ORHEI, Moldova — Starved of natural gas from Russia and electricity from Ukraine’s missile-battered power grid, Moldova has been so unsettled by skyrocketing utility bills and occasional blackouts that, according to the mayor of a small city in the north, residents can barely contain their anger.
“They stop me on the street and ask: ‘When can we go to another protest?’” said the mayor, Pavel Verejanu, of Orhei, describing what he called public fury at the pro-Western central government and its failure to secure a deal with Russia for a steady supply of cheap energy.
But there is another reason people are so eager to protest: They are paid to join the noisy weekly rallies that have been held since September in the capital, Chisinau, calling for the removal of Moldova’s president, Maia Sandu, a former World Bank official pushing Europe’s poorest country out of Moscow’s orbit.
The paid protests against the president and her Westward tilt are organized by the mayor’s political party, a vociferously pro-Russian force led by his predecessor, Ilan M. Shor, a convicted fraudster and fugitive who, officials say, is working to turn an energy crisis into a political crisis that threatens the government.
Anger at high energy prices has been bubbling across Europe for months, offering Moscow what it sees as its best hope of eroding public support for Ukraine and pressuring Western governments to back away from their condemnations of Russia’s invasion.
Russia-friendly activists on the far-left and far-right have helped mobilize protests over high energy prices in the Czech Republic, Germany and other European countries. But those demonstrations have been less frequent and far less well-funded than the weekly rallies and often daily flash mob protests in Moldova, a country that is particularly vulnerable because of its longstanding political, economic and linguistic cleavages.
Russia has not only created public discontent in Moldova through a squeeze on energy supplies, but working through local allies like Mr. Shor, has also pushed this discontent onto the streets, trying to unseat the pro-Western government.
“It is obvious these things are all connected,” said Moldova’s foreign minister, Nicu Popescu. The energy crisis, he added in an interview, is “very, very serious,” and “it is legitimate for a lot of people to feel unhappy.”
But he scorned Mr. Shor’s role in organizing and bankrolling protests as “an attempt to manipulate and ride the negative effects of the war in Ukraine.” The result, he said: An energy crunch engineered by Russia and exploited by groups that “openly support Russia” to “destabilize the government.”
A tiny but strategically important country sandwiched between Romania — a member of NATO and the European Union — and Ukraine, Moldova has been caught since the 1991 collapse of the Soviet Union, of which it was a part, in an intense geopolitical tug of war between East and West.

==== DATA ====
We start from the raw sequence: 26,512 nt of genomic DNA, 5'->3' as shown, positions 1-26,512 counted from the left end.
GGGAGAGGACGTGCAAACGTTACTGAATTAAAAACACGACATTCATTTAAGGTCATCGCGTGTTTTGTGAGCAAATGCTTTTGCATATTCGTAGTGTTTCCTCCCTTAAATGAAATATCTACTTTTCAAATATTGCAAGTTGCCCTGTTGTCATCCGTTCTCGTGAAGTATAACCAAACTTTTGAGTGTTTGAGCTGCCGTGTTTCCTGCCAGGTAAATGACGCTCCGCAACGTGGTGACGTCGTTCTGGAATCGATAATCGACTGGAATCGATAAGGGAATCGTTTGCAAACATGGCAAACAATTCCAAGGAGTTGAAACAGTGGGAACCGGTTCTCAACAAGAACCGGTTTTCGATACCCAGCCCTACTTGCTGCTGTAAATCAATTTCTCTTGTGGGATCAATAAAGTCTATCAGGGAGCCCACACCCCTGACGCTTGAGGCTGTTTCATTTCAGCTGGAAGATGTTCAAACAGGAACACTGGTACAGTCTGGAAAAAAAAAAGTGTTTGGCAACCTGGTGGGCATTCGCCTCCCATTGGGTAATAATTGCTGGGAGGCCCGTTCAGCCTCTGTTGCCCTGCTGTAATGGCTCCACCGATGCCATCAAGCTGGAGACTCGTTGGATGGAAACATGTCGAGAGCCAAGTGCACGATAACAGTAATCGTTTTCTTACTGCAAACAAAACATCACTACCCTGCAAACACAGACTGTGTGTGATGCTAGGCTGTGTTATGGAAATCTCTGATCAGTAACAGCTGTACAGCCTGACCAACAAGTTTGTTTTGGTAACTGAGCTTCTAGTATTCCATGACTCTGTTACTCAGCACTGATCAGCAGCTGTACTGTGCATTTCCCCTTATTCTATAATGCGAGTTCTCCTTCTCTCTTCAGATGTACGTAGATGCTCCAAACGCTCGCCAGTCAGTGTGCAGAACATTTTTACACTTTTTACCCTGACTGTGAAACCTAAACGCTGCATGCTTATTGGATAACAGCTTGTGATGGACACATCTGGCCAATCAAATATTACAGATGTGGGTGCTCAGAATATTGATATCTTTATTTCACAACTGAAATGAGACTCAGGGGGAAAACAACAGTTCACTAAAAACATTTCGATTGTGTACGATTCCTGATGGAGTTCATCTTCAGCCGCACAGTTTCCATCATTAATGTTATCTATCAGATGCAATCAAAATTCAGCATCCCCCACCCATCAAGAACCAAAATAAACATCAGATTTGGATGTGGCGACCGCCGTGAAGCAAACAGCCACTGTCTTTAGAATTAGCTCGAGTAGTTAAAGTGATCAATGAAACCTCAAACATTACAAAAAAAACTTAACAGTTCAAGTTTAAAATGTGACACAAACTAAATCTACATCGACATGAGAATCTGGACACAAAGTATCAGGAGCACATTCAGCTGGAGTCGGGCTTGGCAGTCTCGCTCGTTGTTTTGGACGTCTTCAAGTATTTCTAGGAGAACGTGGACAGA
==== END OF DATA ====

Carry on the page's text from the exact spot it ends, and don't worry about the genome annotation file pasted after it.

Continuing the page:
Local politicians backed by either Moscow or Washington and the European Union have traded power in a long series of unstable governments in Chisinau. Mr. Shor’s party won just six of 101 seats in Parliament in elections last year, while Ms. Sandu’s party won a big majority over those seeking close relations with Moscow.
Russia’s February invasion of neighboring Ukraine pushed this perennial struggle into a tumultuous new phase.
It sent shock waves and, on at least two occasions, missiles crashing onto Moldovan territory. The missiles, the second of which was found on Monday, landed in northern Moldova near the border with Ukraine, further rattling a fragile country already grappling with inflation of nearly 35 percent. Gas prices in Moldova have increased sevenfold and electricity prices have increased fourfold in the past 12 months, Ms. Sandu, the country’s president, told CNN on Saturday.
Though not a direct party to the war, Moldova, whose Constitution commits it to neutrality, has felt Russia’s fury through sharp cuts in energy supplies.
“Russia’s objective is clear,” said Andrei Spinu, a deputy prime minister in charge of Moldova’s frantic efforts to patch together alternative supplies of electricity and gas. “They want to change our government, and change our geopolitical choice toward Europe,” he said, sitting in a gloomy office in central Chisinau lit only by thin winter light coming through the windows.
All the lights in his office have been turned off to save electricity. He uses a cellphone flashlight to navigate the darkened corridors of the main government building. Russian missile strikes on Ukraine’s power grid, which used to provide Moldova with a vital backup source of electricity, left the whole country without power late last month.
The wide boulevard outside his office has been a frequent site of the protests organized by the Shor Party. Its leader, Mr. Shor, directs them from his refuge in Israel. He finances the demonstrations and speaks by video link to each gathering chanting for Ms. Sandu’s removal.
Warning of a “tough winter” ahead without Russian gas, Mr. Shor recently used his Facebook page to call on supporters to “come out en masse” for street protests. “We must do everything we can to get rid of this incompetent government and hold early elections.”
He did not respond to requests for an interview through his spokesperson.
In October, the United States imposed sanctions on Mr. Shor, his Russian pop-star wife and seven others for involvement in “persistent malign influence campaigns” by Russia in Moldova.